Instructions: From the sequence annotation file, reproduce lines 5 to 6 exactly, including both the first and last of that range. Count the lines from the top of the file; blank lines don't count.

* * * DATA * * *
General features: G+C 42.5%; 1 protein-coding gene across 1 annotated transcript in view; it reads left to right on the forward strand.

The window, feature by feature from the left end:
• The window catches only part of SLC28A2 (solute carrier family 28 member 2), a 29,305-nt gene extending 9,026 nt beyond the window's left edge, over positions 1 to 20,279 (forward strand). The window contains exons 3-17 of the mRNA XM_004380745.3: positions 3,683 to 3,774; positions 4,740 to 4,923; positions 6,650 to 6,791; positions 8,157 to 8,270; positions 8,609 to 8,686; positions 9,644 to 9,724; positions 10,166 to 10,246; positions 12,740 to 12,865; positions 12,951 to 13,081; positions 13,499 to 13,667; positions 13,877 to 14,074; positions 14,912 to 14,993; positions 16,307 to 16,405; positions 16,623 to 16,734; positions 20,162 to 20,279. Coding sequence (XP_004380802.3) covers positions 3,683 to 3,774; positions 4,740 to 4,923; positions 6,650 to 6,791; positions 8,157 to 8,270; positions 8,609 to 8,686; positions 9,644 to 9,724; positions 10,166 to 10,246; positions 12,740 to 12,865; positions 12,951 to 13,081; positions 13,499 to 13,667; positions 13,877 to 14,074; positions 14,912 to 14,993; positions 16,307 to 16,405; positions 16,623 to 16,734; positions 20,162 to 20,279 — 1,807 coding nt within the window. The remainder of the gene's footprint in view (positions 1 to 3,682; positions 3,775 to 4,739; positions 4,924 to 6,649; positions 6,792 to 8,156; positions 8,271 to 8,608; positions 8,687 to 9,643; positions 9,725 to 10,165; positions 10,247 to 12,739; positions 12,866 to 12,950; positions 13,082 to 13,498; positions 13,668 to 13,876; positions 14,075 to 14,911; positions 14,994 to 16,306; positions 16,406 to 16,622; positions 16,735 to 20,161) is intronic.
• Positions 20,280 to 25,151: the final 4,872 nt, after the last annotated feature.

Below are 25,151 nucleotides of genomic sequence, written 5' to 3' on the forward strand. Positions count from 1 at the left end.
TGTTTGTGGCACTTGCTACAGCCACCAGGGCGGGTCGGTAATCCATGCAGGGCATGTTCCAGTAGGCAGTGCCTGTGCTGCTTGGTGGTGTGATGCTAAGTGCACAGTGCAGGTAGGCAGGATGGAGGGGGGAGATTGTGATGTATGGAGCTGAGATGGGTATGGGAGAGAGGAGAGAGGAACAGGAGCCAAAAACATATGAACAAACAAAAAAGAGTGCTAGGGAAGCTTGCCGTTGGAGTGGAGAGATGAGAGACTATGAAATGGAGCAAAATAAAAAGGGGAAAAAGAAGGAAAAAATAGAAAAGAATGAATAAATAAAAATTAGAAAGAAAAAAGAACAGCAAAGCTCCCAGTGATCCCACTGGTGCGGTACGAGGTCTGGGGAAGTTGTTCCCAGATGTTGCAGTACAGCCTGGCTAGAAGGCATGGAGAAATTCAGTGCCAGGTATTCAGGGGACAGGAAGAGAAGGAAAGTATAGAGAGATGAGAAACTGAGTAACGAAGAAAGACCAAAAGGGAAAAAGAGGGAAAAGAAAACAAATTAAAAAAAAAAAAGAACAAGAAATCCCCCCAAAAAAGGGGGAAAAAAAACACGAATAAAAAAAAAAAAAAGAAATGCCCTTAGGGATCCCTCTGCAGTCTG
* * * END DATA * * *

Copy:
Below are 25,151 nucleotides of genomic sequence, written 5' to 3' on the forward strand. Positions count from 1 at the left end.
TGTTTGTGGCACTTGCTACAGCCACCAGGGCGGGTCGGTAATCCATGCAGGGCATGTTCCAGTAGGCAGTGCCTGTGCTGCTTGGTGGTGTGATGCTAAGTGCACAGTGCAGGTAGGCAGGATGGAGGGGGGAGATTGTGATGTATGGAGCTGAGATGGGTATGGGAGAGAGGAGAGAGGAACAGGAGCCAAAAACATATGAACAAACAAAAAAGAGTGCTAGGGAAGCTTGCCGTTGGAGTGGAGAGATGAGAGACTATGAAATGGAGCAAAATAAAAAGGGGAAAAAGAAGGAAAAAATAGAAAAGAATGAATAAATAAAAATTAGAAAGAAAAAAGAACAGCAAAGCTCCCAGTGATCCCACTGGTGCGGTACGAGGTCTGGGGAAGTTGTTCCCAGATGTTGCAGTACAGCCTGGCTAGAAGGCATGGAGAAATTCAGTGCCAGGTATTCAGGGGACAGGAAGAGAAGGAAAGTATAGAGAGATGAGAAACTGAGTAACGAAGAAAGACCAAAAGGGAAAAAGAGGGAAAAGAAAACAAATTAAAAAAAAAAAAGAACAAGAAATCCCCCCAAAAAAGGGGGAAAAAAAACACGAATAAAAAAAAAAAAAAGAAATGCCCTTAGGGATCCCTCTGCAGTCTG